British regulator issues warning about Binance
A fintech company that once proposed creating 40 jobs in Bermuda and investing millions of dollars, is the subject of a consumer warning issued by a financial regulator in Britain.
The Financial Conduct Authority said no entity in the Binance Group holds any authorisation, registration or licence to conduct regulated activity in the UK.
It warned consumers to be wary of “adverts online and on social media promising high returns on investments in cryptoasset or cryptoasset-related products”.
Binance promotes itself as the world’s biggest bitcoin exchange and alt-coin crypto exchange, in terms of trading volume.
Japan’s financial regulator also issued a warning notice to Binance Holdings Ltd last week.
It has been reported that market regulators in several jurisdictions have this year taken steps to limit speculation in cryptocurrency trading. Scrutiny of cryptoasset firms has also intensified.
David Burt, the Premier, and Binance chief executive officer Changpeng Zhao, signed a memorandum of understanding in April 2018, in which it was proposed Binance would develop its global compliance base on the island, creating at least 40 jobs.
It was also proposed that Binance would sponsor up to $10 million of university-level training for Bermudians in blockchain technology.
The Royal Gazette this week asked Mr Burt if the Government was still expecting those proposals to happen, and if it was still in talks with Binance. We also asked if the Government believed the pushback against crypto-related firms by a number of regulators around the world would be a hurdle to the development of fintech and crypto-related enterprises in Bermuda.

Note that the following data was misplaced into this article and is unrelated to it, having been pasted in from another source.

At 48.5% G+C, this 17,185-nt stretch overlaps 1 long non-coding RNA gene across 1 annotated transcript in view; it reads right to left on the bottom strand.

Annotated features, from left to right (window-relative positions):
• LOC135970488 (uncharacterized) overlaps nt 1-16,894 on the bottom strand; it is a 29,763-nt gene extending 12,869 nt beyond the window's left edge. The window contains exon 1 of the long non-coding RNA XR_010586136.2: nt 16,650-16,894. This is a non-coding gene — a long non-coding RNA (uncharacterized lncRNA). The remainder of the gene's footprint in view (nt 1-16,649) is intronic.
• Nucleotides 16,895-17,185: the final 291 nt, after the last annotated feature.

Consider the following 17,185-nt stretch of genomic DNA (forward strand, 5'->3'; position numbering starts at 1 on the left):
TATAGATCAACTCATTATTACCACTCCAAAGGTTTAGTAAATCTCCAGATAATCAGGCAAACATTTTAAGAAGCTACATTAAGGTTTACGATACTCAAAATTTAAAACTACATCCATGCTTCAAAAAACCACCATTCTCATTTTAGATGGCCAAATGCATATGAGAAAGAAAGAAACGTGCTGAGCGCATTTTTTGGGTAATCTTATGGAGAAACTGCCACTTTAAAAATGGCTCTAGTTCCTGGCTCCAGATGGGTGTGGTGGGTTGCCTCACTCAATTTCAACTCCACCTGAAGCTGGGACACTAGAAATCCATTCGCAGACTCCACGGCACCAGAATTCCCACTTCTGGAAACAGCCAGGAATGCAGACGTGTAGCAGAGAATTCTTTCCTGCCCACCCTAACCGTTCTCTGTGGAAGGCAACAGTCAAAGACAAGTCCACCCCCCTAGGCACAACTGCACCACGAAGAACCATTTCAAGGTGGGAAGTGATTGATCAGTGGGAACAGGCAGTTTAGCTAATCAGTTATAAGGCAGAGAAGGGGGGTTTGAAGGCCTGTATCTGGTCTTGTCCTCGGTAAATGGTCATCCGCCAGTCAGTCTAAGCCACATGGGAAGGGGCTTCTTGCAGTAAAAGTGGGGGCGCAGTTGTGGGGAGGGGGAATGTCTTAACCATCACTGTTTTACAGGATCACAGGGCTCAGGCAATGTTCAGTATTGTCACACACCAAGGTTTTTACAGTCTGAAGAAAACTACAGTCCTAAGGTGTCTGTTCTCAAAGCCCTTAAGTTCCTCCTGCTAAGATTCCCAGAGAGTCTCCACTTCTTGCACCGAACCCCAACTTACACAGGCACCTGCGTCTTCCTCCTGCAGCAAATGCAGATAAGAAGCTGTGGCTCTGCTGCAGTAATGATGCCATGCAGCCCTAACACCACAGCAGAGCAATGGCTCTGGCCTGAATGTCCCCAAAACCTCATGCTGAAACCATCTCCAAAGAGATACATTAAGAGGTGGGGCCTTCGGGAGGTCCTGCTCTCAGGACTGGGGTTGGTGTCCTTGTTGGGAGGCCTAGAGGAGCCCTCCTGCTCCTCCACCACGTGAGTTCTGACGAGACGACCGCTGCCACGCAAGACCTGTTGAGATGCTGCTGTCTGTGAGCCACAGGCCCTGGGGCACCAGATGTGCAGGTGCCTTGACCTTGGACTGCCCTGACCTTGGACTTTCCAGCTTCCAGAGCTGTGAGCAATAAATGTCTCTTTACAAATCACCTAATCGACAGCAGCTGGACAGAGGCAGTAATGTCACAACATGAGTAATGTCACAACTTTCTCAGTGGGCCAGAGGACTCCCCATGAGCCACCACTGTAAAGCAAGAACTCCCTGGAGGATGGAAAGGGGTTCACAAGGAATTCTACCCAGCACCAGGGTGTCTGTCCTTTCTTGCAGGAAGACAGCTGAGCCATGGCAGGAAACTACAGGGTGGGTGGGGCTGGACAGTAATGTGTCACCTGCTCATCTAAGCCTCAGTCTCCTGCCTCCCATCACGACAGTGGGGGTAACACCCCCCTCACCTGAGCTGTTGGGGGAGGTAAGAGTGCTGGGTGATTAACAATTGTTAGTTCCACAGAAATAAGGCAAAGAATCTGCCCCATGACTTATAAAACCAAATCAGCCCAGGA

Mr Burt has sought to diversify Bermuda’s economy by establishing the island in the digital asset and fintech space. He remains bullish about the potential.
He said: "Just last week Circle International announced a high yield product out of Bermuda, which will be launched next month. I'm looking forward to welcoming the leadership of Circle to Bermuda in July as they scale up their operations on Island.“
In 2019, Circle was the first company to achieve a full licence under Bermuda’s Digital Asset Business Act. This month it launched Circle Yield, which it described as “a well-regulated alternative yield market for institutional investors and corporate treasurers domiciled in the US and Switzerland”.
Mr Burt said: “This is on the heels of the continued expansion of existing licensed entities in Bermuda, including StableHouse and Bittrex, who continue to expand and create jobs in Bermuda.
“We continue to attract companies to Bermuda that wish to be under the regulatory umbrella of the Bermuda Monetary Authority. Though Binance is not currently one of those companies, there is no telling what the future will hold.”
Binance is currently headquartered in Cayman Islands, having previously been based in Malta. A company called Binance (Bermuda) Ltd is registered in Bermuda.
Binance is among more than 60 crypto-related firms that have abandoned attempts to register with Britain’s financial regulator this year, according to a report by Reuters. The report quoted a Binance spokesperson who said it worked closely with regulators and law enforcement “to further the security and sustainability in the industry while providing the best services and protection to our users”.
As for Bermuda, Mr Burt said the island is in the early stages of establishing itself in the fintech sector.
He said: “Three years ago, there were no fintech companies in Bermuda; today, we have ten licensed entities who have created dozens of jobs and have invested in Bermuda. We are just getting started, and I am thrilled that Bermuda's Digital Asset ecosystem continues to expand and feel vindicated that despite the attacks – we have persevered, and this Government's vision is now bearing fruit for the people of Bermuda."